Indian market has been moving in a very narrow range with heightened volatility over the past few weeks. And this trend is likely to continue for a while as macro-economic and political risks looms large.
As the Narendra Modi government’s term winds down the market will be focusing largely on the outcome of the general elections.
Many analysts are painting a bleak picture. Last four years’ aggregate Nifty EPS growth (TTM) has been lower single digit despite favourable policy environment and stable macro-economic conditions supported by domestic demand.
The market was expecting 15 per cent and 22 per cent growth in Nifty50 EPS for FY19 and FY20, respectively. But the actual EPS growth in H1 is about 8 per cent and given a slowdown in business in H2, this expectation will taper to sub 10 per cent and 20 per cent in FY19 and FY20, respectively. Additionally, global headwinds and general elections may keep market under pressure in the near term, analysts said.
The index rallied 75 per cent (since May 2014) fuelled by a rise in risk premium backed mainly by local retail investment funds on hopes of better days.
A PE cycle mean reversion will lead to painful price and time correction.
The equity risk premium, or PE expansion of last four years, has lifted the long-term average PE itself and sustaining above 23x since Feb 2017; unprecedented in the last two decades of multiple PE cycles. Even one-spectrum lower rating gives Nifty target of 9,400.
“We are sensing some nervousness among the foreign as well as retail investors in the near term. In our view, global economic slowdown, crude prices and upcoming general elections are likely to be the key factors for market direction. That said, investors with a longer term perspective should utilize sharp drawdown in market levels to build positions in quality stocks,” Sanjeev Zarbade-VP-PCG Research, Kotak Securities.
The reason for the relentless rise, or resilience, of the Nifty, despite about 80 per cent of stocks quoting below their respective 200 DMA and over 20 per cent down from peak in August 2018, is that funds are chasing the index and within the index they are chasing only the stars.
Funds, insurance are receiving retail flows and fund managers want to deploy only in performing stocks that has limited their investment basket to comprise index stocks. Fund portfolios show 60+ per cent of corpus is going into Nifty 50 stocks. For anything outside this basket, fund managers have to obtain special permission from their investment committees. The mid-caps segment is already in bear market territory with losses ranging 20-40 per cent from peak levels.
Within the index, they are deploying more funds in top six companies having 50+ per cent weightage in order to mimick index returns. This is like self-fuelling fire. No one knows when will it cool. When it does, many are going to get burnt badly. It’s only a question of when, not if.
Meanwhile, FII outflows totalled $214 million for the past five days, while DII inflows in the same period stood at $195m.
Macro stress has started showing. Fiscal deficit 114.8 per cent of the full-year target of Rs 6.24 trillion at the end of November on account of lower revenue collections (read GST shortfall), would cap market gains. Bonds may also see sell-off.
Fiscal deficit is set to exceed 3.3 per cent (it already has) or the government may resort to drastic cut in spending, which it had kept as a wild card ahead of the general elections.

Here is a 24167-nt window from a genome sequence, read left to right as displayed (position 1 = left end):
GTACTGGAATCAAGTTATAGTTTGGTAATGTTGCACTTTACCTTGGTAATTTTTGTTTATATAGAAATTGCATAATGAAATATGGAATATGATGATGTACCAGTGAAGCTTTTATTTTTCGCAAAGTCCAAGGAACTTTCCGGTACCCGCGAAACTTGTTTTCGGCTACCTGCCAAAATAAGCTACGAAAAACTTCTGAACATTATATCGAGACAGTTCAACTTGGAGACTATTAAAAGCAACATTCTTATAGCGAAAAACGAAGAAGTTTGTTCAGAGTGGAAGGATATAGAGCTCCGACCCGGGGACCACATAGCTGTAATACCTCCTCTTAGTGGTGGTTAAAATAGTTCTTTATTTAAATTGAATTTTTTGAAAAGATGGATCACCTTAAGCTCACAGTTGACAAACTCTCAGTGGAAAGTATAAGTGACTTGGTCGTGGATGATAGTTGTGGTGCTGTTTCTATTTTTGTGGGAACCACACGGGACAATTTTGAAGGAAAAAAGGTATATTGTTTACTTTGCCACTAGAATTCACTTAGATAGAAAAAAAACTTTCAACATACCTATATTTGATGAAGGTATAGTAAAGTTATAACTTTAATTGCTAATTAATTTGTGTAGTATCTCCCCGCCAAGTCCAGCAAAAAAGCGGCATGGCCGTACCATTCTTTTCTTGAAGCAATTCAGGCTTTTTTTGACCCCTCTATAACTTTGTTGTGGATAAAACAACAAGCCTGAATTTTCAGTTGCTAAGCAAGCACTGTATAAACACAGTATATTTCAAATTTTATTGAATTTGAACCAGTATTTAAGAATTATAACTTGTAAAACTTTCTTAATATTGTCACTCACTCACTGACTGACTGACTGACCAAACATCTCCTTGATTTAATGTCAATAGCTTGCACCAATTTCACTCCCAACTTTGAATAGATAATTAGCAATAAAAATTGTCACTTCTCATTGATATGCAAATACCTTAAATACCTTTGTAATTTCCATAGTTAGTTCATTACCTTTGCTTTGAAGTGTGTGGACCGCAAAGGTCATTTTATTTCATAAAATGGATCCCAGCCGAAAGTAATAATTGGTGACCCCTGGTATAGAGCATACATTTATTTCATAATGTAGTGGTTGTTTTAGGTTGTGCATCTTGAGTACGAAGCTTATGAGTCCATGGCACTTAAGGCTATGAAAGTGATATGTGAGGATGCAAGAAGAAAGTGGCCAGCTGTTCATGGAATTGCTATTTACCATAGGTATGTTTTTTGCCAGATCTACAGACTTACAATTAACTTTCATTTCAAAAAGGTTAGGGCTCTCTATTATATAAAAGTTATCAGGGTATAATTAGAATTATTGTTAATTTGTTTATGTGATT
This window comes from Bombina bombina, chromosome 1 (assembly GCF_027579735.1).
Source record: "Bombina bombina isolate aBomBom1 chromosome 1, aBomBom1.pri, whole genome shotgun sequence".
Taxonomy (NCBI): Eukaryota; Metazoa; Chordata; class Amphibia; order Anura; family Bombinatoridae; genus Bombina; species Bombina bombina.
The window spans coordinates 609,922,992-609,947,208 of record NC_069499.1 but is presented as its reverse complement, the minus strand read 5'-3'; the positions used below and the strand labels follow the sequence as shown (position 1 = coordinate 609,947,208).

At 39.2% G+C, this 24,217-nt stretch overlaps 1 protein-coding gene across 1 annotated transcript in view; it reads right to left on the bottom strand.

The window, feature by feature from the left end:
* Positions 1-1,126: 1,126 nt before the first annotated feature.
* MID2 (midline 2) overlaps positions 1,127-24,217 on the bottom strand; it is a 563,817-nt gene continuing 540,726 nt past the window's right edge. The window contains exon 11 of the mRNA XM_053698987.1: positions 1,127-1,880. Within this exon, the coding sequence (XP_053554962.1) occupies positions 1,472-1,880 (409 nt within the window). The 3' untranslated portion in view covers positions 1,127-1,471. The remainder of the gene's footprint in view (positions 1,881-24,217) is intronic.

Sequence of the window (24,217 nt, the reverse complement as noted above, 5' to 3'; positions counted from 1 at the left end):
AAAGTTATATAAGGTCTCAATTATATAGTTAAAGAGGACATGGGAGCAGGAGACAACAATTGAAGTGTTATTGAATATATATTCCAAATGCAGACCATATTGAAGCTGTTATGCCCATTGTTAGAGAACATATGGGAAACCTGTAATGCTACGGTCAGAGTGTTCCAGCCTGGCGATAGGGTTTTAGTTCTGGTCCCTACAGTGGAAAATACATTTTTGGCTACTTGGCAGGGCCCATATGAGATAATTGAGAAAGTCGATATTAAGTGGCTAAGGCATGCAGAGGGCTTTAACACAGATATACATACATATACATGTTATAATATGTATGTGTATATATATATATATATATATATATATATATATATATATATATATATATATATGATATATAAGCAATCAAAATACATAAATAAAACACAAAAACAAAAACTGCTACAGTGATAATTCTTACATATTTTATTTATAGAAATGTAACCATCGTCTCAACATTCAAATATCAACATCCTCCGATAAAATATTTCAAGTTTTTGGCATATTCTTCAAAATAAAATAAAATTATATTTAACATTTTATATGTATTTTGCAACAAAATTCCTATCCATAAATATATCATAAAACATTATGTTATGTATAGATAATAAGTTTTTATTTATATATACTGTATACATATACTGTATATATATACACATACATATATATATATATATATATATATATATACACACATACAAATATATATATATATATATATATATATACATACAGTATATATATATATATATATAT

Despite claims of PCA banks recap programme, full-fledged lending by them would wait, possibly until 2Q’19 after new government is in place. USD/INR likely to see renewed pressure, as forecast earlier, on recent a rebound in crude oil prices.
Corporate earnings growth is missing for the last four years (as during NDA 1999-2004) The Nifty remains in higher PE band, hanging 2+standard deviation above long-term average valuation bands competing with stocks as Nifty earnings Yield is less attractive on rich valuations.
Greed backed by the local fund flows (retail SIPs, ETFs) have supported Nifty sustain more than 2 standard deviations above long-term mean valuation for an extended period, unseen in the past two decades.
The spread between Nifty earnings yield and 10-year G-Sec has widened to the 3.5 per cent, level where bonds compete strongly against equities in smart investors’ portfolio.
Nifty and USD-INR shared inverse relationship till 2013; INR strength brought Nifty gains and vice-versa. This broke since early 2013. Nifty has moved up (doubled) since then and INR depreciated 40 per cent against USD hurting foreign investors’ total returns.
This again coincided with large-scale outflow of foreign funds from both equities and bonds that were more than matched by local savers who may now be keeping their fingers crossed. Though all believe economy and corporate earnings will improve irrespective of whichever party comes at the Centre.
Evaluating various scenarios, the risk-reward looks unattractive for India market, but best for private corporate lending banks (especially those with retail liability franchise), rural-focused names and IT,” said UBS in a note authored by Gautam Chhaochharia.
“It is also unattractive for small and midcaps (SMIDs), infrastructure and industrials.”
According to the foreign brokerage, the Nifty50 index is likely to hover in the range starting from 8,200 on the downside and can go upwards till 11,900 on the upside, which means a new record high for the index is possible.
Analysts expect political uncertainty to be a negative overhang in the first half of 2019 but according to them falling oil prices have created a positive environment for the market.
Staying in cash and waiting for the right opportunities to come by could prove rewarding in 2019 that’s likely to be more volatile than 2018.